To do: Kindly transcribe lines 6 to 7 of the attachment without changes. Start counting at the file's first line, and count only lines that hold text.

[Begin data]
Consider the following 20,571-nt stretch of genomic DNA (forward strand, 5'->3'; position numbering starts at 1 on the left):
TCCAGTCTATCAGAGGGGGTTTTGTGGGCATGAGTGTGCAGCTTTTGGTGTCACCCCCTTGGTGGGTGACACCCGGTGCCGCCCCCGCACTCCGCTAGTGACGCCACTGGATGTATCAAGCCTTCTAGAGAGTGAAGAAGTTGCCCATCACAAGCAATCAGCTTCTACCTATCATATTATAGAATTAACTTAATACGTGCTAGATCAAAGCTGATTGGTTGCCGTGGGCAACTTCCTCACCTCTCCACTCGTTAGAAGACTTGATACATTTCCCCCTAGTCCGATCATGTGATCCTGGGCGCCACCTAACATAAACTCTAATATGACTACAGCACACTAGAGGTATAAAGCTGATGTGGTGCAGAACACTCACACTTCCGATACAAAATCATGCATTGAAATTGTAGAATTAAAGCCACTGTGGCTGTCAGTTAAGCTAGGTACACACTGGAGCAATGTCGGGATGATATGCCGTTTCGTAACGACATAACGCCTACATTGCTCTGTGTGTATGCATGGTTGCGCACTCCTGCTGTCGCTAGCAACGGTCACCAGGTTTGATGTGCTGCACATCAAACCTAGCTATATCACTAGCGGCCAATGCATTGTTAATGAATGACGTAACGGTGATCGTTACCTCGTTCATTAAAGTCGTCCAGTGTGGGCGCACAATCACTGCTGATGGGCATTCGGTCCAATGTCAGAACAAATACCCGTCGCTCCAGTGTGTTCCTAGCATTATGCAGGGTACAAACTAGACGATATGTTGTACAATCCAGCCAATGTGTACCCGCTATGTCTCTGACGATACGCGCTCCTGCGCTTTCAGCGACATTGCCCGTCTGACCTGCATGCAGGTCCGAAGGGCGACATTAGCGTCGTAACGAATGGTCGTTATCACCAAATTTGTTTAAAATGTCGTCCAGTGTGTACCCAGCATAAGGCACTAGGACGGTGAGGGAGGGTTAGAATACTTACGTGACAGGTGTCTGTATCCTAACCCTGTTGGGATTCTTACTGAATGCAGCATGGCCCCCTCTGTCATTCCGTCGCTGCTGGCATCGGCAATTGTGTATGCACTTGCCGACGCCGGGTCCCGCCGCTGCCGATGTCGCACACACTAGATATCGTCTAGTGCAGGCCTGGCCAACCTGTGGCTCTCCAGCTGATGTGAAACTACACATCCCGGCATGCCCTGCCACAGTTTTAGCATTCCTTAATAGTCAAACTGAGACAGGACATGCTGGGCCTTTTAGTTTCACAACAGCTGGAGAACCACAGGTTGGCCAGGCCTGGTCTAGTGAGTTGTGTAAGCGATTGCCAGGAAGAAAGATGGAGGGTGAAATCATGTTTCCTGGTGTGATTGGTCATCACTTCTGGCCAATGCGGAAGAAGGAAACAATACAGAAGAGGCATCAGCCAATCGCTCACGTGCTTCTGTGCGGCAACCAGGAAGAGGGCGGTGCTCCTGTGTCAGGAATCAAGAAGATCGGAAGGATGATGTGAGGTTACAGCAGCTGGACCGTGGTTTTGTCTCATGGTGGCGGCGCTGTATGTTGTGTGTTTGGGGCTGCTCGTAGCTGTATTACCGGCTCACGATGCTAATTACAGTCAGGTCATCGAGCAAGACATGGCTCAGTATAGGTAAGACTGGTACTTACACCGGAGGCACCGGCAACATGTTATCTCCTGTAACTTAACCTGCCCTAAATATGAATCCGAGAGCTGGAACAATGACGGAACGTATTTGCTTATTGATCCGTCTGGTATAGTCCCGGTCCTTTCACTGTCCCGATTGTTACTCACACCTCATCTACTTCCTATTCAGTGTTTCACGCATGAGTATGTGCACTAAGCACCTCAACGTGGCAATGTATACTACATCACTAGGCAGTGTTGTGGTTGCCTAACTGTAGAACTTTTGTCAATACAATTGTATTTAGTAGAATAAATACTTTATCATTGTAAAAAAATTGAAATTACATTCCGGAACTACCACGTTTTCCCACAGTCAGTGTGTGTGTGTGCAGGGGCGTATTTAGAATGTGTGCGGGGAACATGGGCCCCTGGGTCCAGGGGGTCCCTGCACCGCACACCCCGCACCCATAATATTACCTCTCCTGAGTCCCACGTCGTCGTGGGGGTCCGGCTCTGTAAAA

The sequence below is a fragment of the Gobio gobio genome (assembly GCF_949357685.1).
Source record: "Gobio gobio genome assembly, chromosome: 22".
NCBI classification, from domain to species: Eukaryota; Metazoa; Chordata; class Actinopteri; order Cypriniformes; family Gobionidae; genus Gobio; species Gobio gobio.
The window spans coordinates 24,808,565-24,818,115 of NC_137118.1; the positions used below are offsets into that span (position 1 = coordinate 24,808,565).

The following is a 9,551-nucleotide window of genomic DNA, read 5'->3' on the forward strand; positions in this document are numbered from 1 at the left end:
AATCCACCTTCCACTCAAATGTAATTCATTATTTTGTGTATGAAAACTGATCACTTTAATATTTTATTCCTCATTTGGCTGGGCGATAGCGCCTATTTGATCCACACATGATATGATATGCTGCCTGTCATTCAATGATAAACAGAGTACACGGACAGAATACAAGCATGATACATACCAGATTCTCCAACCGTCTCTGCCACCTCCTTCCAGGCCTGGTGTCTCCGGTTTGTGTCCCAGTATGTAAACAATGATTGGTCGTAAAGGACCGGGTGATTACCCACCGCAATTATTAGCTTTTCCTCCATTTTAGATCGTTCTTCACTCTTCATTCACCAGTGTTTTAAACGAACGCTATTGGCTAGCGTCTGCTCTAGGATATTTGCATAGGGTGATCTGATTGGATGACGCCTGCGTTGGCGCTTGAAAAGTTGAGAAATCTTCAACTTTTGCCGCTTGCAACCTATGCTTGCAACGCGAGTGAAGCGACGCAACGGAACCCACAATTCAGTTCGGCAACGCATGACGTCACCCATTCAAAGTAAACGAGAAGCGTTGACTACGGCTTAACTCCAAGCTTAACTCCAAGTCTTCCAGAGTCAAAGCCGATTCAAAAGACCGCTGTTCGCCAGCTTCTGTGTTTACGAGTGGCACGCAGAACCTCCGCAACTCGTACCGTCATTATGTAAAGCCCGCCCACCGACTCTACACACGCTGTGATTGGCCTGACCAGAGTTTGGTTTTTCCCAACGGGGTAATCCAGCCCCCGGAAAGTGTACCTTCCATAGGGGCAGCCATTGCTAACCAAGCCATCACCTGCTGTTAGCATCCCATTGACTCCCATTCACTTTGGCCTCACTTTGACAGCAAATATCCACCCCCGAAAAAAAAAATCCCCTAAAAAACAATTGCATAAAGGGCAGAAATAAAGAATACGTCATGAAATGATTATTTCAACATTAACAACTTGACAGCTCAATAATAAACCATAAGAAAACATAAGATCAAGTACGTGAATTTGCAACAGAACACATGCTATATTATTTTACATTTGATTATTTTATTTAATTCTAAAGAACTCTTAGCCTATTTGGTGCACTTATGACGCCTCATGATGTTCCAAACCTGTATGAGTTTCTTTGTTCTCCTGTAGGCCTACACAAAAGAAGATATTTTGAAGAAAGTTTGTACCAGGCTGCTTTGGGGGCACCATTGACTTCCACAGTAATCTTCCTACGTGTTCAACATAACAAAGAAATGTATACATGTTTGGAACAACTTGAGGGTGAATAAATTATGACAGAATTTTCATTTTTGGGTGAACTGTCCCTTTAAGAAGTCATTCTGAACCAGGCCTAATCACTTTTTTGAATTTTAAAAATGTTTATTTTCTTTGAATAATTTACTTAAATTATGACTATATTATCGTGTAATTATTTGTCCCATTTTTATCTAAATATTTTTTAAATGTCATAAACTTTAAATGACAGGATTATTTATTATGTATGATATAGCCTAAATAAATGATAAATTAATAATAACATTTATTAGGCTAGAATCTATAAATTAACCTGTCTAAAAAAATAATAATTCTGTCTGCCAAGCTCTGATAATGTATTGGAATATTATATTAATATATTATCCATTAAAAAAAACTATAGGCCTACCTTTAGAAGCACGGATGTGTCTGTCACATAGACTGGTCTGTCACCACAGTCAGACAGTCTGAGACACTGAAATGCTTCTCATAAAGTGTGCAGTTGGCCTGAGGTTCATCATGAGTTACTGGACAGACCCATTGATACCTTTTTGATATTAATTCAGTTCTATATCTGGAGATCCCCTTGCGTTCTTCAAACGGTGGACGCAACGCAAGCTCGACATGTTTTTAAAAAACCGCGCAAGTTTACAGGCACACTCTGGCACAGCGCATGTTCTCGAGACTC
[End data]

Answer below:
The window spans coordinates 24,808,565-24,818,115 of NC_137118.1; the positions used below are offsets into that span (position 1 = coordinate 24,808,565).

The following is a 9,551-nucleotide window of genomic DNA, read 5'->3' on the forward strand; positions in this document are numbered from 1 at the left end: